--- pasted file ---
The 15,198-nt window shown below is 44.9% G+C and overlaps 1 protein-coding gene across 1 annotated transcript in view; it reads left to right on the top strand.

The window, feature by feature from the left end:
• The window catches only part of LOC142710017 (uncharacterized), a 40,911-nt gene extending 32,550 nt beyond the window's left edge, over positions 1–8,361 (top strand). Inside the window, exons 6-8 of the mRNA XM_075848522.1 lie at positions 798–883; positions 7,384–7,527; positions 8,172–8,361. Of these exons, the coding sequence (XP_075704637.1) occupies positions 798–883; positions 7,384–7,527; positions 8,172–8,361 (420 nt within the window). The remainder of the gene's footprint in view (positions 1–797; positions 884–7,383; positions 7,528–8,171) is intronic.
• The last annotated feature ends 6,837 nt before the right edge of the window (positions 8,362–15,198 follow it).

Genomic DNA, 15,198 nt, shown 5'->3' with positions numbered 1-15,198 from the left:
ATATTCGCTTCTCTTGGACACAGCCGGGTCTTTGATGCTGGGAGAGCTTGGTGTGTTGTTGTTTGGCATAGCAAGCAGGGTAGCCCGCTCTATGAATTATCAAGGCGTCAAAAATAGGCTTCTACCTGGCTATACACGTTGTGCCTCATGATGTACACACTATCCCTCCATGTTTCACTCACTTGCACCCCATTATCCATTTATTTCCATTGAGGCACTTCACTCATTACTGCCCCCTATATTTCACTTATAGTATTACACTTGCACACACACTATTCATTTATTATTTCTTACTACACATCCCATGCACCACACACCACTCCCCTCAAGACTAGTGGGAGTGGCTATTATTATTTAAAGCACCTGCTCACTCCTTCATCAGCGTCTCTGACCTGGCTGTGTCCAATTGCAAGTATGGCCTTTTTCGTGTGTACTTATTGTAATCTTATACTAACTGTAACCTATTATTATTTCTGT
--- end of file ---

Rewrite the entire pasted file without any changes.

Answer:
The 15,198-nt window shown below is 44.9% G+C and overlaps 1 protein-coding gene across 1 annotated transcript in view; it reads left to right on the top strand.

The window, feature by feature from the left end:
• The window catches only part of LOC142710017 (uncharacterized), a 40,911-nt gene extending 32,550 nt beyond the window's left edge, over positions 1–8,361 (top strand). Inside the window, exons 6-8 of the mRNA XM_075848522.1 lie at positions 798–883; positions 7,384–7,527; positions 8,172–8,361. Of these exons, the coding sequence (XP_075704637.1) occupies positions 798–883; positions 7,384–7,527; positions 8,172–8,361 (420 nt within the window). The remainder of the gene's footprint in view (positions 1–797; positions 884–7,383; positions 7,528–8,171) is intronic.
• The last annotated feature ends 6,837 nt before the right edge of the window (positions 8,362–15,198 follow it).

Genomic DNA, 15,198 nt, shown 5'->3' with positions numbered 1-15,198 from the left:
ATATTCGCTTCTCTTGGACACAGCCGGGTCTTTGATGCTGGGAGAGCTTGGTGTGTTGTTGTTTGGCATAGCAAGCAGGGTAGCCCGCTCTATGAATTATCAAGGCGTCAAAAATAGGCTTCTACCTGGCTATACACGTTGTGCCTCATGATGTACACACTATCCCTCCATGTTTCACTCACTTGCACCCCATTATCCATTTATTTCCATTGAGGCACTTCACTCATTACTGCCCCCTATATTTCACTTATAGTATTACACTTGCACACACACTATTCATTTATTATTTCTTACTACACATCCCATGCACCACACACCACTCCCCTCAAGACTAGTGGGAGTGGCTATTATTATTTAAAGCACCTGCTCACTCCTTCATCAGCGTCTCTGACCTGGCTGTGTCCAATTGCAAGTATGGCCTTTTTCGTGTGTACTTATTGTAATCTTATACTAACTGTAACCTATTATTATTTCTGT